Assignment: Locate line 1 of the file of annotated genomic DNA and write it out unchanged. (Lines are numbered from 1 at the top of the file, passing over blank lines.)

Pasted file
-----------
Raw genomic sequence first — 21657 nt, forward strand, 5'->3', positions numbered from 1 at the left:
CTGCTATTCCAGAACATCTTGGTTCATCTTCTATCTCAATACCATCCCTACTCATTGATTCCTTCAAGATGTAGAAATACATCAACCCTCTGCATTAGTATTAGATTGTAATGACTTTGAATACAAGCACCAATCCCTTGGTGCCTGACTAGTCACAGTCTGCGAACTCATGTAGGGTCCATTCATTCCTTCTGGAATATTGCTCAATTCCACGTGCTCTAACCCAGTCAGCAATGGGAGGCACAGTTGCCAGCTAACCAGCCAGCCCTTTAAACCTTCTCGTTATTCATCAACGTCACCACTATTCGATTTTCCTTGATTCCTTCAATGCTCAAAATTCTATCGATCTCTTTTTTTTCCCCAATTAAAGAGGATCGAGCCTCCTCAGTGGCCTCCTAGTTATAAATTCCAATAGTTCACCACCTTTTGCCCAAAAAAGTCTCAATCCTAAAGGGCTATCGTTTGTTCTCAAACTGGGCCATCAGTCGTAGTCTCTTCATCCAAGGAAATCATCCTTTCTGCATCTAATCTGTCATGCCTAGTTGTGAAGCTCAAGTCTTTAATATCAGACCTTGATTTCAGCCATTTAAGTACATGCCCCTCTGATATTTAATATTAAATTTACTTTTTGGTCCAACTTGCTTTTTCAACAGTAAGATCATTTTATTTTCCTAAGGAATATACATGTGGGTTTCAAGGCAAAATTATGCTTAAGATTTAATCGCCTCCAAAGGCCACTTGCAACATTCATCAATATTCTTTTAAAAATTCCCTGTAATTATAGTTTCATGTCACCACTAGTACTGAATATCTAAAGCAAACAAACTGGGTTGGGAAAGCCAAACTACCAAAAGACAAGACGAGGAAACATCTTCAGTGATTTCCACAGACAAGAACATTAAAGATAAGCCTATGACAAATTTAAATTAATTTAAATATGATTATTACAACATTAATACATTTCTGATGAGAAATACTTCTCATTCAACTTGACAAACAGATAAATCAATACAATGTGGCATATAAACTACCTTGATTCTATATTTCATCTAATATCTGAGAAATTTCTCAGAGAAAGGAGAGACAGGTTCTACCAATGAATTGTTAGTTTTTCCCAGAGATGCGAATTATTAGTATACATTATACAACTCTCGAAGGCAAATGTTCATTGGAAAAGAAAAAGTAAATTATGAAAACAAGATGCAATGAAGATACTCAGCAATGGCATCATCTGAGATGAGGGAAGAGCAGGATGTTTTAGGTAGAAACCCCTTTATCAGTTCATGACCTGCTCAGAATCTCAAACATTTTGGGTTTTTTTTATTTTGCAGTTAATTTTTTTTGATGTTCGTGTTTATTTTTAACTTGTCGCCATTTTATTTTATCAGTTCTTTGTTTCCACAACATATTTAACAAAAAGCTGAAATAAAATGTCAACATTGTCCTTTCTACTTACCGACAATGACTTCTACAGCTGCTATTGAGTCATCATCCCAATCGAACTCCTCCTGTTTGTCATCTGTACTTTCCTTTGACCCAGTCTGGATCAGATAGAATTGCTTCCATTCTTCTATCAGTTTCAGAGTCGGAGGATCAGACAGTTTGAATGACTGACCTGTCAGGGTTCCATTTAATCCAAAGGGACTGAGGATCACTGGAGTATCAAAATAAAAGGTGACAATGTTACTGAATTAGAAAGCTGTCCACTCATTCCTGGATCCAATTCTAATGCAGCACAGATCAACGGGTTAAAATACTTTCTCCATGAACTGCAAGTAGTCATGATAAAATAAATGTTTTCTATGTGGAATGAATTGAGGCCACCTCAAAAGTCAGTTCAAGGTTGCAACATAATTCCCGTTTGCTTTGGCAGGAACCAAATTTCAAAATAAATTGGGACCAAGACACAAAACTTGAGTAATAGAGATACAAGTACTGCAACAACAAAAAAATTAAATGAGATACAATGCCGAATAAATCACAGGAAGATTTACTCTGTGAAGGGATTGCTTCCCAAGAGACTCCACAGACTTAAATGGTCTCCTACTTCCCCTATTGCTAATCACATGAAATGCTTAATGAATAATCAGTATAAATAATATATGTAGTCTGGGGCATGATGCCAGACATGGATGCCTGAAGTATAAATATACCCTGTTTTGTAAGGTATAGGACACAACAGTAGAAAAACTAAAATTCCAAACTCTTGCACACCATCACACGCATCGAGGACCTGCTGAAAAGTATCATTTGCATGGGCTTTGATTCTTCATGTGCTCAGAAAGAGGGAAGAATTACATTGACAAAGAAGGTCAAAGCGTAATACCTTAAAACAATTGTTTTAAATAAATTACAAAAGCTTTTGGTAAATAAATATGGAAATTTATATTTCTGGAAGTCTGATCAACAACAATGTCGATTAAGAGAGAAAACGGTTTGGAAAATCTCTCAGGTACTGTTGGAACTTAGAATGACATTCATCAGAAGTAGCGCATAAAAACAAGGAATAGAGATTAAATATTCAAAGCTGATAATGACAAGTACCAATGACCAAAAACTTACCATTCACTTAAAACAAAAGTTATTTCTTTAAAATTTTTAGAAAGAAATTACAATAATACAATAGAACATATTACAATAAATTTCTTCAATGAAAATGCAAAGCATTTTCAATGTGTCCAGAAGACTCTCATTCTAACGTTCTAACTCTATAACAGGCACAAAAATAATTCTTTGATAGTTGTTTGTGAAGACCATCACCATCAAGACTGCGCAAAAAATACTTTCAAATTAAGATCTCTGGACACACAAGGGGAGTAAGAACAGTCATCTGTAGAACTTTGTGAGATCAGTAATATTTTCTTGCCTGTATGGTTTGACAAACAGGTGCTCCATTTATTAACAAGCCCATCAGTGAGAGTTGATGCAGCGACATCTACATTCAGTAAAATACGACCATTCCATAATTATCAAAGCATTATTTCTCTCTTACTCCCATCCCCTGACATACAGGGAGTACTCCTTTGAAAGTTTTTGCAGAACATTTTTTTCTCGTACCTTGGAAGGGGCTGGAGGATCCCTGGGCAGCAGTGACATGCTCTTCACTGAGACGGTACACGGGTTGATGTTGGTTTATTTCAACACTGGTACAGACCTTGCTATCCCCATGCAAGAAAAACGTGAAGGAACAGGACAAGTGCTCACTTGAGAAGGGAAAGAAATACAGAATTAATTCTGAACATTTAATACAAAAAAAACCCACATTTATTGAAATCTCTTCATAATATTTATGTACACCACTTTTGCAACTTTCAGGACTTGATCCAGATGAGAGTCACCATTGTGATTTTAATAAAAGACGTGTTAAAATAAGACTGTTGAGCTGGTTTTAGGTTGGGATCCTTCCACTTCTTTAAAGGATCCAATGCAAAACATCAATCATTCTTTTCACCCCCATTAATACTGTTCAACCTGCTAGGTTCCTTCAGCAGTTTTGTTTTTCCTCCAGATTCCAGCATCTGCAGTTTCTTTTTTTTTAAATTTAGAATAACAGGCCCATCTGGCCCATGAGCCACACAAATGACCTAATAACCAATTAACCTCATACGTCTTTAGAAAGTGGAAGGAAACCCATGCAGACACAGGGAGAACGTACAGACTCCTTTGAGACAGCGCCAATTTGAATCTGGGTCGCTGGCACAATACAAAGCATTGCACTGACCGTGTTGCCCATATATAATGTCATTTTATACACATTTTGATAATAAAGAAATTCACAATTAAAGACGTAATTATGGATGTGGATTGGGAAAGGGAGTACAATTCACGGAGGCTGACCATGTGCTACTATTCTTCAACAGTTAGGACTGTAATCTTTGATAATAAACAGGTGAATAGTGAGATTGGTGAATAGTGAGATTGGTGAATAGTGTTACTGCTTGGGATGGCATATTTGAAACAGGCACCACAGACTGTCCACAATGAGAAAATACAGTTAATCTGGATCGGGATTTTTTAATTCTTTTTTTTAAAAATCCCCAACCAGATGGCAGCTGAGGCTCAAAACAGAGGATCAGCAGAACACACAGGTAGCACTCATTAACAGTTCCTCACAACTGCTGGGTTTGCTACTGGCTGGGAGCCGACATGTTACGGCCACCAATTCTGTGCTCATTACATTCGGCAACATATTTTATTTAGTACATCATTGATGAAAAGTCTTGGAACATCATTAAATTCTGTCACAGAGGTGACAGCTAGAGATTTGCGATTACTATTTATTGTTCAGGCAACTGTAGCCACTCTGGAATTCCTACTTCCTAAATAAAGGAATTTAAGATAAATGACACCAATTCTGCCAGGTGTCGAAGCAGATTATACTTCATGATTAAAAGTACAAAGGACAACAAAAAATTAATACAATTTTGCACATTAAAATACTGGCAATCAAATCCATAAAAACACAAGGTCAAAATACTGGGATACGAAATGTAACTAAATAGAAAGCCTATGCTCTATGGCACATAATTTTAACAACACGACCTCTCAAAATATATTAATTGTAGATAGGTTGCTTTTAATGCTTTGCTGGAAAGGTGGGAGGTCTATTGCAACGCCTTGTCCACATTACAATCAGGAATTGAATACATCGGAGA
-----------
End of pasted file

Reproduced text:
Raw genomic sequence first — 21657 nt, forward strand, 5'->3', positions numbered from 1 at the left: